30 Days of “A Year of Living Your Yoga” — Day 3: Accept Your Ability to Hate

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Welcome to Day 3 of my new blog series. This series is based on Judith Hansen-Lasater’s “A Year of Living Your Yoga.” While the book has 365 quotes, I picked only 30.

I chose the dates in the waiting room of my kids’ dentist. I rolled dice and arbitrarily chose dates based on the numbers that showed up with each roll of the dice.

I also had the pleasure of sitting with a Turkish grandmother who didn’t speak any English. We managed to communicate in a female, maternal way that transcended any real words. I used a “bee buzz” sound to describe my middle son, a steady hand / ocean wave motion to describe my youngest and oldest sons and then we “spoke” effusively about the World Cup. “Keeek! Keeek ball! Futbol!”

I will try to keep these posts to less than 500 words. (These words don’t count — ha ha, nor does the quote.)

Here is the quote:

September 2 — If you want to be loving, first accept your ability to hate. Love and hate are the opposite ends of a pendulum swing and are related through passion. To allow yourself to love fully, today resolve to accept your ability to hate. Do not act on that hate, but rather notice it as a part of you, and let compassion surround it.

Oy.

Thanks for reading. Goodbye.

I am glad she has said this. And that she has a PhD. For so many years, I’ve said to my children when they yell, “I hate you!” that they can’t say that word, “hate.” It’s not a nice word, no one likes to hear it, and we often tell people to stop saying it when they are really feeling that deep and profound dislike, quite powerfully. I think now, and I will allow it in myself, that the kids can say it, as long as they understand that the emotions behind the word are ephemeral.

I feel like, when I say that word, that what I really mean to say is “hurt.” That I am so hurt, and sad and feeling so raw and exposed that the only thing that can come to mind is the opposite of the sense love that I want so badly to feel instead.

I have known, personally, that hate exists. I have felt hatred for people. Then it softens to annoyance and then pity and then I think maybe, forgiveness. Forgiveness is important. But Lasater isn’t talking about forgiveness. She’s encouraging us to feel everything, not act on anything, and then surround all of that feeling and non-action with compassion.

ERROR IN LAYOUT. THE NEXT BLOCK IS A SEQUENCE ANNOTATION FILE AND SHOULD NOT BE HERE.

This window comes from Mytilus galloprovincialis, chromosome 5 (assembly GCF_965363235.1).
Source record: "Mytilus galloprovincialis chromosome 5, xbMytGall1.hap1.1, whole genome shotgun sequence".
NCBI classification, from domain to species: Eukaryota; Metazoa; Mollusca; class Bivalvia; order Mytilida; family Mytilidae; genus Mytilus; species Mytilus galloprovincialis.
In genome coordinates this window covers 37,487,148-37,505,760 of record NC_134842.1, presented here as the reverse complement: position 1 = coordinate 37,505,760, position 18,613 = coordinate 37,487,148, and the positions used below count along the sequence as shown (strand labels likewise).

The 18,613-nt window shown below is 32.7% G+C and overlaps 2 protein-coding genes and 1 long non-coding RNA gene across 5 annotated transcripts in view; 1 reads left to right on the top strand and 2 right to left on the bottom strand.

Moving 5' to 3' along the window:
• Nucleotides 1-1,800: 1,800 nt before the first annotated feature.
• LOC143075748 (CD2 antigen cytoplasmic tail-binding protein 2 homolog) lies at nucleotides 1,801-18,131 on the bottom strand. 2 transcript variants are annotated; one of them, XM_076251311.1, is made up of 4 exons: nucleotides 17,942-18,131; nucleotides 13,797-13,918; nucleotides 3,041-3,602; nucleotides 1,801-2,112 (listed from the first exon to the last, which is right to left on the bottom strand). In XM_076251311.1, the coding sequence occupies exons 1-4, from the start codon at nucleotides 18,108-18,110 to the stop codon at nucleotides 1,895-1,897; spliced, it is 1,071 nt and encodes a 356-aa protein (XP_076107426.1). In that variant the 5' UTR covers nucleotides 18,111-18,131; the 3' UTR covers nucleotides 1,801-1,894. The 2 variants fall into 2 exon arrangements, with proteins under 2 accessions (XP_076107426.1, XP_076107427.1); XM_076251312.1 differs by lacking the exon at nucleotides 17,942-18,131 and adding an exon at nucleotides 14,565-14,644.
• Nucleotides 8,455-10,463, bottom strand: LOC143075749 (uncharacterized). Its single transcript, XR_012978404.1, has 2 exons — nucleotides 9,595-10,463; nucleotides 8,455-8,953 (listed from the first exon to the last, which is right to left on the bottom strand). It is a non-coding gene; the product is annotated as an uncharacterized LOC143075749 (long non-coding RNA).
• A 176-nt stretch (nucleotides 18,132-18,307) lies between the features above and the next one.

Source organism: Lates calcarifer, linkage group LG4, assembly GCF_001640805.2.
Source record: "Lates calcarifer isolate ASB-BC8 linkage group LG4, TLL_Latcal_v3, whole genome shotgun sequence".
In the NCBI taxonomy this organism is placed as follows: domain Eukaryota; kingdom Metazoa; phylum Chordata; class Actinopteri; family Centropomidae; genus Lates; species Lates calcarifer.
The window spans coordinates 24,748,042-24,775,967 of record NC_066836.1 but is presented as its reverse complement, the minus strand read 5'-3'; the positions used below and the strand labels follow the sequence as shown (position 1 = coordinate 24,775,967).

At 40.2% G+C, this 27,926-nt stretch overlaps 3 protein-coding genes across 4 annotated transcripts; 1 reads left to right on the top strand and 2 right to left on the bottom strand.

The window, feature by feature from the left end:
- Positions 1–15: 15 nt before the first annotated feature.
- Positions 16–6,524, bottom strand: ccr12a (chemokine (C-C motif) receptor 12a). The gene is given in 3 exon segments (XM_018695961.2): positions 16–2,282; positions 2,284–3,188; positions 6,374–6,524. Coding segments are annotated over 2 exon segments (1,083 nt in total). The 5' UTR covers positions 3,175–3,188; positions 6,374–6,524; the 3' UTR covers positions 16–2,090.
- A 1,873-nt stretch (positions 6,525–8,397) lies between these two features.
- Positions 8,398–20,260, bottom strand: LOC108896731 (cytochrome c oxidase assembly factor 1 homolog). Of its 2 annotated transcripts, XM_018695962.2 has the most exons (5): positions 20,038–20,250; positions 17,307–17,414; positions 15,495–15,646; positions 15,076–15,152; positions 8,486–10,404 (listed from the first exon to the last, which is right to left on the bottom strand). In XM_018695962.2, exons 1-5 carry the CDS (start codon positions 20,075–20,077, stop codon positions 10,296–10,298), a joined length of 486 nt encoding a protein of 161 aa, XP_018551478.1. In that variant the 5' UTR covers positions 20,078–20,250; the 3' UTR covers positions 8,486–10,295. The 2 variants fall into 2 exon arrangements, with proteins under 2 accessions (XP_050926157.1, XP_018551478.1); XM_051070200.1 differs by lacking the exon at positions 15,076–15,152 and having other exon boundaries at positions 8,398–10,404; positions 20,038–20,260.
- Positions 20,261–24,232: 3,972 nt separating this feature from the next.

That will take some time, Judy.

But she’s on to something. Hate’s a pretty freakin’ strong response.

We say it all the time, as much as we say “love” probably; “I hate that guy… ” or “I love those shoes…” do you really? Do you really hate that guy? Enough to cast him out all alone forever with no one to speak to or relate to? Do you really love those shoes as much as you love your pet, your SO, kid or your spouse? Would you rather be with them and forsake all others, should the proposition exist?

You can’t have hate if you don’t have love. I know this to be true. My heart has been broken many times, and it’s only the hate that comes on when I know my love has been trashed. But then something happens, the memory fades, the hate turns to what it really is: sadness and then I accept it and can move on.

It’s important to allow the existence of hate though; otherwise we end up living in la-la land. Evil people and hatred exist. They cloak fear. They are what gives fear legs.

So before you decide to hate something, ask yourself, “What is making me so sad?” or “What am I so afraid of?” It’s that deep-inside stuff, those real feelings, the kinds that make your gut churn… those. Listen to them, they are begging you to hear them and let them come out. “What is making me so upset?”  Own it. Then you can begin to move on.

Thank you.

2 responses »

  1. Great post, Molly! Hate is a touchy subject to talk about. I haven’t put any sanctions on the word either. Like you said, it’s transitory and sometimes we love and hate someone at the exact same time. Or like liver…I hate liver. It’s a strong word, but in the case of liver I feel totally justified in using it.

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